Naoko Saito has made a good case for emphasising the ‘tragic’ dimension within Dewey’s pragmatism. My response suggests ways in which Saito has not gone far enough. She does not adequately move beyond ‘procedural pragmatism’ to a ‘programmatic pragmatism’ which offers substantive articulations about the human good. In addition, her emphasis on ‘Emersonian perfectionism’ is misguided. Both the language of ‘perfectionism’ and the figure of Emerson are unsuitable for the project she intends. Speaking more concretely of a ‘tragic–comic meliorism’ allied (...)
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  37.  23
    Toward a Programmatic Pragmatism: A Response to Naoko Saito.Raymond D. Boisvert - 2002 - Journal of Philosophy of Education 36 (4):621-628.
    Naoko Saito has made a good case for emphasising the ‘tragic’ dimension within Dewey’s pragmatism. My response suggests ways in which Saito has not gone far enough. She does not adequately move beyond ‘procedural pragmatism’ to a ‘programmatic pragmatism’ which offers substantive articulations about the human good. In addition, her emphasis on ‘Emersonian perfectionism’ is misguided. Both the language of ‘perfectionism’ and the figure of Emerson are unsuitable for the project she intends. Speaking more concretely of a ‘tragic–comic meliorism’ allied (...)
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  38.  43
    The Fall.Raymond D. Boisvert - 2011 - International Philosophical Quarterly 51 (4):467-482.
    This essay reads Camus’s novel The Fall as a reductio ad absurdum for two major strands in Western intellectual culture, the hyper-Augustinian “we are all depraved” strand and, more decisively, what I call the “hyper-Sartrean” strand of existentialist humanism. Many commentators have identified Sartre as a target of Camus’s novel, but a detailed exploration of the critique is rarely undertaken. Examining Sartre’s Existentialism is a Humanism reveals an understanding of the human condition as involving a double disconnection: from nature and (...)
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  39.  38
    The Fall.Raymond D. Boisvert - 2011 - International Philosophical Quarterly 51 (4):467-482.
    This essay reads Camus’s novel The Fall as a reductio ad absurdum for two major strands in Western intellectual culture, the hyper-Augustinian “we are all depraved” strand and, more decisively, what I call the “hyper-Sartrean” strand of existentialist humanism. Many commentators have identified Sartre as a target of Camus’s novel, but a detailed exploration of the critique is rarely undertaken. Examining Sartre’s Existentialism is a Humanism reveals an understanding of the human condition as involving a double disconnection: from nature and (...)
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  40.  15
    The Later Works of John Dewey, 1925-1953, vol. 9.Raymond D. Boisvert - 1989 - International Philosophical Quarterly 29 (1):91-101.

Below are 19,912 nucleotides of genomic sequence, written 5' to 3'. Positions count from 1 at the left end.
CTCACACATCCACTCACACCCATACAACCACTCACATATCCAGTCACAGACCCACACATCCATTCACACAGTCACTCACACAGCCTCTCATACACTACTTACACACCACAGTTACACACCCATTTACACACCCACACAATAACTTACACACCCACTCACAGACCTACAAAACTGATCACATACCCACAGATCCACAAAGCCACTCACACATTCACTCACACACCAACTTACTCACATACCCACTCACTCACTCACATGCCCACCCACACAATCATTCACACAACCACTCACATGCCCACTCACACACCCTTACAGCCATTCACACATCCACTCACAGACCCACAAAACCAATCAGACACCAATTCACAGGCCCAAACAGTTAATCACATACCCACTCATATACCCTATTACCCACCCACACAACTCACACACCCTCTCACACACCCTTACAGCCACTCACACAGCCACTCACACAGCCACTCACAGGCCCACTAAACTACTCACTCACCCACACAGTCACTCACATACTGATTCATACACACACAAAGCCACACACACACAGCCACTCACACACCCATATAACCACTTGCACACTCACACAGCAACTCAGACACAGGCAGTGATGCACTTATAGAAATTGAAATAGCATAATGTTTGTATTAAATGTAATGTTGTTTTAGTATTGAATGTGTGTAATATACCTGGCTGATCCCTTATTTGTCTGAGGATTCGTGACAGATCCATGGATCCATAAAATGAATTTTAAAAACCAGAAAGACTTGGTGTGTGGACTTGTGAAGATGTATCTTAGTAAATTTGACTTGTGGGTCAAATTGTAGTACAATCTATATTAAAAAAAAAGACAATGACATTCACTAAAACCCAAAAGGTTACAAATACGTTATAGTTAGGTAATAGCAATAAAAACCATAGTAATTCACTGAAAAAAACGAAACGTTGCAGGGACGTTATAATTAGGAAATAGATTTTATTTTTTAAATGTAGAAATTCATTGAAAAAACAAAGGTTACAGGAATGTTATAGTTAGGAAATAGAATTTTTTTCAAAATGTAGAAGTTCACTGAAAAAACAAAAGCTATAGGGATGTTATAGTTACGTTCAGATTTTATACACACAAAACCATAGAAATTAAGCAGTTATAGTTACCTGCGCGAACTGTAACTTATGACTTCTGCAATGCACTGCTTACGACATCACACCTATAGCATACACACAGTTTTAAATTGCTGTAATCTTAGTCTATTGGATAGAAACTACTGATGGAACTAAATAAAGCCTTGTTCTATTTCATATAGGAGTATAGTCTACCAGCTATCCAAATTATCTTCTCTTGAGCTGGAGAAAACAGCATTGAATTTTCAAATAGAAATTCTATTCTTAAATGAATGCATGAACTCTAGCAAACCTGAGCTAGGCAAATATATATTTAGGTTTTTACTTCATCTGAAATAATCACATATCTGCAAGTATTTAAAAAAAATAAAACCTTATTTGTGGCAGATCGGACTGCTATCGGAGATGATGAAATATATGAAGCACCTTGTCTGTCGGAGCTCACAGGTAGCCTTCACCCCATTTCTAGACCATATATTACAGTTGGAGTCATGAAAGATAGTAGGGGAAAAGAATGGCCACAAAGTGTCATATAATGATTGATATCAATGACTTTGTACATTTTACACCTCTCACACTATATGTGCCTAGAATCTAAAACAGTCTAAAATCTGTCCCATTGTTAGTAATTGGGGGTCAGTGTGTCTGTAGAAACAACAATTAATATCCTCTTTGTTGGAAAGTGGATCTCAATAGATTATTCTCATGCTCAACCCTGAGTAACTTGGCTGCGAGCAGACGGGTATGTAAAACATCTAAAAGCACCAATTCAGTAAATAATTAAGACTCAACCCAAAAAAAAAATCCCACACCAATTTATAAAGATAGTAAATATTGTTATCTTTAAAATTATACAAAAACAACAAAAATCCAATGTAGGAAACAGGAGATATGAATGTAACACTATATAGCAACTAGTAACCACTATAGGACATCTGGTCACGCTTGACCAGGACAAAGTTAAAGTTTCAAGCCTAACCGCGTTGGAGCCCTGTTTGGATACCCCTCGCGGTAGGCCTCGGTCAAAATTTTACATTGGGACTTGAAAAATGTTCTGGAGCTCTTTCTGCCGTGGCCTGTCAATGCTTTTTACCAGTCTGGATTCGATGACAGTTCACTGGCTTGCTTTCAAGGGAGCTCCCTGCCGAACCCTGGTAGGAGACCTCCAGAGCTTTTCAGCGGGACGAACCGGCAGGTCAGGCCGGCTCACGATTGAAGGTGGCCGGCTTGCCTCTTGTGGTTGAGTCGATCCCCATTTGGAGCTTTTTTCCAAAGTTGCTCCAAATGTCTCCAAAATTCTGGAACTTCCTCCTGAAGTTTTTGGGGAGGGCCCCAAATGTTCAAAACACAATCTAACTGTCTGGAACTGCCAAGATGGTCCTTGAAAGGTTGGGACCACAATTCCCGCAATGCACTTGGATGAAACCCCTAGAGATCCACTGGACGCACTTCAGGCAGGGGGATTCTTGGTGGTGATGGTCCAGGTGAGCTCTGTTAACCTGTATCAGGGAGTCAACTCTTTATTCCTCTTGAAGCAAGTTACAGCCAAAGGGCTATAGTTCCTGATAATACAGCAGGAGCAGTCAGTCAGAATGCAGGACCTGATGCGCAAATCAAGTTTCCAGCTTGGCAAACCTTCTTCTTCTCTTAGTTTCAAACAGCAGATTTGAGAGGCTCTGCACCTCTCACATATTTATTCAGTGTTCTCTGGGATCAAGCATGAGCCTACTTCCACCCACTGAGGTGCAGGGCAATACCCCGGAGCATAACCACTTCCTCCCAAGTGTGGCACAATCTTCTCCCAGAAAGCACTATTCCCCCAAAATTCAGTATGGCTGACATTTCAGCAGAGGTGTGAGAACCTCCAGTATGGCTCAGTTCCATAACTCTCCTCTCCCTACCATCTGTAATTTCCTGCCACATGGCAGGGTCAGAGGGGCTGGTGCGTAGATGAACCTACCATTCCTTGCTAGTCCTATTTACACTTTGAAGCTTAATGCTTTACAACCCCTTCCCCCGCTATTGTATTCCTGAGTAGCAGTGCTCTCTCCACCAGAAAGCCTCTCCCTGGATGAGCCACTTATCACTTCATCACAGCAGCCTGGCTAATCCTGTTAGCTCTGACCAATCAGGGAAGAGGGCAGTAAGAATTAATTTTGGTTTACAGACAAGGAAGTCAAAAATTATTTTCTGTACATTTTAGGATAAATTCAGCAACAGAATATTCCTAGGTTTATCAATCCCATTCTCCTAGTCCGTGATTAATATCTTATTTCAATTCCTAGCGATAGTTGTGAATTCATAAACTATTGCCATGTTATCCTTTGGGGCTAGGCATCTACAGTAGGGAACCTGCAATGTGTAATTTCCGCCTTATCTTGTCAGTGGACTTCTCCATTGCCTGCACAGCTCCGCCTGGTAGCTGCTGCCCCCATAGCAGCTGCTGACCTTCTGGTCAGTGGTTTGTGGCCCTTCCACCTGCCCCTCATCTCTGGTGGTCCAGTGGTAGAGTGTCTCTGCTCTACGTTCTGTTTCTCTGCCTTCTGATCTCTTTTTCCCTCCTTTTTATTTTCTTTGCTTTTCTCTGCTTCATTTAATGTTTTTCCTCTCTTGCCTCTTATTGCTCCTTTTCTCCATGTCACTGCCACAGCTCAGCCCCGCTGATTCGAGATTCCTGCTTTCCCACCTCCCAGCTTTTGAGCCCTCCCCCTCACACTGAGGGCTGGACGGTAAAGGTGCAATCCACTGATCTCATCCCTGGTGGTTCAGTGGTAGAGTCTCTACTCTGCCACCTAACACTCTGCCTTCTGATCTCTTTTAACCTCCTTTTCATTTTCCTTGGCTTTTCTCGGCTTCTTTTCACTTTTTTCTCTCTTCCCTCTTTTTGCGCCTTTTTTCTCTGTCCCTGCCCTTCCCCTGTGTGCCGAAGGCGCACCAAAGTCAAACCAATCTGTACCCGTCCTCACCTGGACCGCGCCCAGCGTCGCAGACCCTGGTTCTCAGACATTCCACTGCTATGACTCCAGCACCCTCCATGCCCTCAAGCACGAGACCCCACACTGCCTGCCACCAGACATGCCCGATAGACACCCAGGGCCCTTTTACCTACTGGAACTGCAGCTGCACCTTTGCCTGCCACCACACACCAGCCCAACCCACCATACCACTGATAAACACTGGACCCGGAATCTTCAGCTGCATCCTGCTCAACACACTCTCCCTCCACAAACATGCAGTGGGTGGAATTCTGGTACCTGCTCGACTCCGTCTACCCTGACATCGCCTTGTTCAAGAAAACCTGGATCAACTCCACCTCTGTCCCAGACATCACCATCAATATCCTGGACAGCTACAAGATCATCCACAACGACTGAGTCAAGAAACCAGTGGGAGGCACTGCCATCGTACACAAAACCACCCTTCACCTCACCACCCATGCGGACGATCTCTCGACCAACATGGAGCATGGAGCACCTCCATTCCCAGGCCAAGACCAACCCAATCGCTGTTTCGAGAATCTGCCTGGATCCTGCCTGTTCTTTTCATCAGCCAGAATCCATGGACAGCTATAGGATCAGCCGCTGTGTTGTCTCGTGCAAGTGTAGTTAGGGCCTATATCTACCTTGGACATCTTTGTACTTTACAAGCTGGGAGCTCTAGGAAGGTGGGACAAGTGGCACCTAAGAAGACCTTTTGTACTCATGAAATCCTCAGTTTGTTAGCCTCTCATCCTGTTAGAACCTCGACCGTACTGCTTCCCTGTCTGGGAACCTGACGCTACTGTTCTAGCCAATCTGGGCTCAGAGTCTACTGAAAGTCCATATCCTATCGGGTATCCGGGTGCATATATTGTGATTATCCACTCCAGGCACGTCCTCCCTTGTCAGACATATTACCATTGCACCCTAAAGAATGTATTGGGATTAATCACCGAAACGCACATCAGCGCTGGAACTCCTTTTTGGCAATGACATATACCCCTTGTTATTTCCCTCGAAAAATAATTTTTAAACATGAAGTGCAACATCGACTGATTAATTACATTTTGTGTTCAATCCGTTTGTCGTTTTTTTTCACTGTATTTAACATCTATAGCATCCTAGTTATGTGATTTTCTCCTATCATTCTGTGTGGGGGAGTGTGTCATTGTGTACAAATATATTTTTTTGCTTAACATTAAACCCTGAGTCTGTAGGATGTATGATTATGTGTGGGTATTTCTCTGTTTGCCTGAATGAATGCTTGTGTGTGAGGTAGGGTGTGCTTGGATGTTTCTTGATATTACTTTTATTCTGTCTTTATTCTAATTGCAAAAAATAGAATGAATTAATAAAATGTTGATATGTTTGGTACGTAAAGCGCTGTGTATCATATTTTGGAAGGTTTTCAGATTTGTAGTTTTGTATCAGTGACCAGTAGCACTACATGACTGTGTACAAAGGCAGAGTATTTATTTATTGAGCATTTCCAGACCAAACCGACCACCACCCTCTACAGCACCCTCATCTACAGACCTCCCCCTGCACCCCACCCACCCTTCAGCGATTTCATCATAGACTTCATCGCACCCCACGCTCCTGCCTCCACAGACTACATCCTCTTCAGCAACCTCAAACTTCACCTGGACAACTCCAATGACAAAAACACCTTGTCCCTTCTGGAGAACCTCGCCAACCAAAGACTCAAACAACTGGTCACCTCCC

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  41.  20
    The will to power versus the will to prayer: William Barrett's the illusion of technique thirty years later.Raymond D. Boisvert - 2008 - Journal of Speculative Philosophy 22 (1):pp. 24-32.
  42.  23
    Nous n’avons jamais été modernes: Essai d’anthropologie symétrique. [REVIEW]Raymond D. Boisvert - 1994 - International Philosophical Quarterly 34 (4):514-516.
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  43.  23
    Alfred North Whitehead. [REVIEW]Raymond D. Boisvert - 1991 - Review of Metaphysics 44 (4):852-854.
  44.  7
    Alfred North Whitehead: The Man and His Work, Volume II: 1910-1947. [REVIEW]Raymond D. Boisvert - 1991 - Review of Metaphysics 44 (4):852-853.
    Those of us who cut our teeth on Lowe's Understanding Whitehead felt a special loss at his death in 1988. That sense of loss is magnified by the realization that he did not live to complete the second volume of his Whitehead biography. The published text is composed of 11 chapters that were fairly complete when Lowe died, and part of a twelfth chapter. Two of these dealing with Whitehead's philosophy of physics, chapters five and six, were authored principally by (...)
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  45.  38
    Dewey. [REVIEW]Raymond D. Boisvert - 1990 - Newsletter of the Society for the Advancement of American Philosophy 18 (56):10-11.
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  46.  28
    John Dewey: An “old-fashioned” reformer. [REVIEW]Raymond D. Boisvert - 1995 - Studies in Philosophy and Education 13 (3):325-341.
  47.  34
    John Dewey's Pragmatic Technology. [REVIEW]Raymond D. Boisvert - 1991 - Review of Metaphysics 45 (2):404-405.
    Hickman's provocative book is one of the three works that inaugurated the "Philosophy of Technology" series for Indiana University Press. Its significance is twofold. First, it fills a void. Dewey's thought has not been properly recognized for the contribution it could make to a critique of technology. Second, if its pragmatic thesis is correct, a radical revision is required in the way we think about technology.
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  48. John Dewey, "The Later Works, 1925-1953: 1927-28". [REVIEW]Raymond D. Boisvert - 1985 - Transactions of the Charles S. Peirce Society 21 (2):292.
     
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  49.  8
    La Légende des Anges. [REVIEW]Raymond D. Boisvert - 1996 - International Philosophical Quarterly 36 (1):117-118.
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  50.  4
    Review: Dewey: A Beginner's Guide. [REVIEW]Raymond D. Boisvert - 2010 - Education and Culture 26 (2):11.